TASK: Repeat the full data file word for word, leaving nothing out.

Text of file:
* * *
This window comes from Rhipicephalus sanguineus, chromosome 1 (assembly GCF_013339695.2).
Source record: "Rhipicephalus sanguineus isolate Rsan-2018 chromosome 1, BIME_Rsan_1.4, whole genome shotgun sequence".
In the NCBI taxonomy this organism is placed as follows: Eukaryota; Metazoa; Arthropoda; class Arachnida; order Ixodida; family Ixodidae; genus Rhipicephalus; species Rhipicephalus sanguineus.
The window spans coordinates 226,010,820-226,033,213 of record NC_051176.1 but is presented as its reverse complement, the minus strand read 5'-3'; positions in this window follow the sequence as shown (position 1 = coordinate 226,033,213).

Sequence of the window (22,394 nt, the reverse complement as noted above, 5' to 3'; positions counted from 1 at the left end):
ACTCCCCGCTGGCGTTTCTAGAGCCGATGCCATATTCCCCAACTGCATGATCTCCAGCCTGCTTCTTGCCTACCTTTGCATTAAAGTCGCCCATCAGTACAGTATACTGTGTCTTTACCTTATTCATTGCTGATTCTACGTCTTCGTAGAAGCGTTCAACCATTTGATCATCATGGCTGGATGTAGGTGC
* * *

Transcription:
This window comes from Rhipicephalus sanguineus, chromosome 1 (assembly GCF_013339695.2).
Source record: "Rhipicephalus sanguineus isolate Rsan-2018 chromosome 1, BIME_Rsan_1.4, whole genome shotgun sequence".
In the NCBI taxonomy this organism is placed as follows: Eukaryota; Metazoa; Arthropoda; class Arachnida; order Ixodida; family Ixodidae; genus Rhipicephalus; species Rhipicephalus sanguineus.
The window spans coordinates 226,010,820-226,033,213 of record NC_051176.1 but is presented as its reverse complement, the minus strand read 5'-3'; positions in this window follow the sequence as shown (position 1 = coordinate 226,033,213).

Sequence of the window (22,394 nt, the reverse complement as noted above, 5' to 3'; positions counted from 1 at the left end):
ACTCCCCGCTGGCGTTTCTAGAGCCGATGCCATATTCCCCAACTGCATGATCTCCAGCCTGCTTCTTGCCTACCTTTGCATTAAAGTCGCCCATCAGTACAGTATACTGTGTCTTTACCTTATTCATTGCTGATTCTACGTCTTCGTAGAAGCGTTCAACCATTTGATCATCATGGCTGGATGTAGGTGC